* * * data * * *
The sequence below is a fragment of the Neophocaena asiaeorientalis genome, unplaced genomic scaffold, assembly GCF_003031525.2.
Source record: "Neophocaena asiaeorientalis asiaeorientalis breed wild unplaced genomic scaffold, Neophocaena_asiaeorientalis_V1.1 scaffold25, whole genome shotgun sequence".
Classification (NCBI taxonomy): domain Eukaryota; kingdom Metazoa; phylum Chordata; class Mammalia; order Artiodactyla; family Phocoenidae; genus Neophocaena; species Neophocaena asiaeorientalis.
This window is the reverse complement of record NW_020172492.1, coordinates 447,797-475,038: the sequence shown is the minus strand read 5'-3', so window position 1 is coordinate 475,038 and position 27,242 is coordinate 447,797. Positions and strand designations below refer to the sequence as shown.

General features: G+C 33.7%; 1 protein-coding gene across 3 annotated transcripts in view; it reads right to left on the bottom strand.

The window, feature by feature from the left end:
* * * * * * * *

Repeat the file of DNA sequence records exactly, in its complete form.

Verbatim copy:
The sequence below is a fragment of the Neophocaena asiaeorientalis genome, unplaced genomic scaffold, assembly GCF_003031525.2.
Source record: "Neophocaena asiaeorientalis asiaeorientalis breed wild unplaced genomic scaffold, Neophocaena_asiaeorientalis_V1.1 scaffold25, whole genome shotgun sequence".
Classification (NCBI taxonomy): domain Eukaryota; kingdom Metazoa; phylum Chordata; class Mammalia; order Artiodactyla; family Phocoenidae; genus Neophocaena; species Neophocaena asiaeorientalis.
This window is the reverse complement of record NW_020172492.1, coordinates 447,797-475,038: the sequence shown is the minus strand read 5'-3', so window position 1 is coordinate 475,038 and position 27,242 is coordinate 447,797. Positions and strand designations below refer to the sequence as shown.

General features: G+C 33.7%; 1 protein-coding gene across 3 annotated transcripts in view; it reads right to left on the bottom strand.

The window, feature by feature from the left end: